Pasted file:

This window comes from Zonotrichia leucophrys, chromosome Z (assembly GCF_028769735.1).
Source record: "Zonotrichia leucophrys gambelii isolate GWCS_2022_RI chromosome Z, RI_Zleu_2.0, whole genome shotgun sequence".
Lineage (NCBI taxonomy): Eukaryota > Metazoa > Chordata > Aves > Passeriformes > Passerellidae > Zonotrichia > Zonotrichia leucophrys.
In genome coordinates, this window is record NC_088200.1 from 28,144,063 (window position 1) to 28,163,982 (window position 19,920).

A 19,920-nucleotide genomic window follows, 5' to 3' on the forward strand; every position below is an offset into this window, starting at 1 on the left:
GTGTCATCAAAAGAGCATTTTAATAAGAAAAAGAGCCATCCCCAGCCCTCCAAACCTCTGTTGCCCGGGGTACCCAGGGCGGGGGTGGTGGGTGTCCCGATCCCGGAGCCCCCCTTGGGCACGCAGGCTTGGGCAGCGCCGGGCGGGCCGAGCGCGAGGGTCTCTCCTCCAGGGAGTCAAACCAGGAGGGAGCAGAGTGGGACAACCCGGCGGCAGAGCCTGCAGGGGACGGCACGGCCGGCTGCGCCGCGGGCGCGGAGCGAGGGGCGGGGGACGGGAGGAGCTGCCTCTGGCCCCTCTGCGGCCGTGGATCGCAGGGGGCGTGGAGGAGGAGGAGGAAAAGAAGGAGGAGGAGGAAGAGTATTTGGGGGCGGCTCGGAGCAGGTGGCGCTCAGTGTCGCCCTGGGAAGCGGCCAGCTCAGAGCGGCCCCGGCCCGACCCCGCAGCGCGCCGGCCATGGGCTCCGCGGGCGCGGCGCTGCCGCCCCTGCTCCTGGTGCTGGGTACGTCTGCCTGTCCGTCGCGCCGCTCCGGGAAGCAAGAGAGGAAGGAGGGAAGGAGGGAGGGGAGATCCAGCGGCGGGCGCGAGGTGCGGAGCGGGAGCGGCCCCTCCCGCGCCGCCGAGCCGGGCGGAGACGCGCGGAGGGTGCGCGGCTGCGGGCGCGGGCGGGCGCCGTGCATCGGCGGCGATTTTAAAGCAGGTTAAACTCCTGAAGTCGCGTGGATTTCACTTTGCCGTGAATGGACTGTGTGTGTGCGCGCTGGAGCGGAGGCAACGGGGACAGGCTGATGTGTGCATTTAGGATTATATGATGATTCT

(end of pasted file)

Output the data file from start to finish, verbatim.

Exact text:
This window comes from Zonotrichia leucophrys, chromosome Z (assembly GCF_028769735.1).
Source record: "Zonotrichia leucophrys gambelii isolate GWCS_2022_RI chromosome Z, RI_Zleu_2.0, whole genome shotgun sequence".
Lineage (NCBI taxonomy): Eukaryota > Metazoa > Chordata > Aves > Passeriformes > Passerellidae > Zonotrichia > Zonotrichia leucophrys.
In genome coordinates, this window is record NC_088200.1 from 28,144,063 (window position 1) to 28,163,982 (window position 19,920).

A 19,920-nucleotide genomic window follows, 5' to 3' on the forward strand; every position below is an offset into this window, starting at 1 on the left:
GTGTCATCAAAAGAGCATTTTAATAAGAAAAAGAGCCATCCCCAGCCCTCCAAACCTCTGTTGCCCGGGGTACCCAGGGCGGGGGTGGTGGGTGTCCCGATCCCGGAGCCCCCCTTGGGCACGCAGGCTTGGGCAGCGCCGGGCGGGCCGAGCGCGAGGGTCTCTCCTCCAGGGAGTCAAACCAGGAGGGAGCAGAGTGGGACAACCCGGCGGCAGAGCCTGCAGGGGACGGCACGGCCGGCTGCGCCGCGGGCGCGGAGCGAGGGGCGGGGGACGGGAGGAGCTGCCTCTGGCCCCTCTGCGGCCGTGGATCGCAGGGGGCGTGGAGGAGGAGGAGGAAAAGAAGGAGGAGGAGGAAGAGTATTTGGGGGCGGCTCGGAGCAGGTGGCGCTCAGTGTCGCCCTGGGAAGCGGCCAGCTCAGAGCGGCCCCGGCCCGACCCCGCAGCGCGCCGGCCATGGGCTCCGCGGGCGCGGCGCTGCCGCCCCTGCTCCTGGTGCTGGGTACGTCTGCCTGTCCGTCGCGCCGCTCCGGGAAGCAAGAGAGGAAGGAGGGAAGGAGGGAGGGGAGATCCAGCGGCGGGCGCGAGGTGCGGAGCGGGAGCGGCCCCTCCCGCGCCGCCGAGCCGGGCGGAGACGCGCGGAGGGTGCGCGGCTGCGGGCGCGGGCGGGCGCCGTGCATCGGCGGCGATTTTAAAGCAGGTTAAACTCCTGAAGTCGCGTGGATTTCACTTTGCCGTGAATGGACTGTGTGTGTGCGCGCTGGAGCGGAGGCAACGGGGACAGGCTGATGTGTGCATTTAGGATTATATGATGATTCT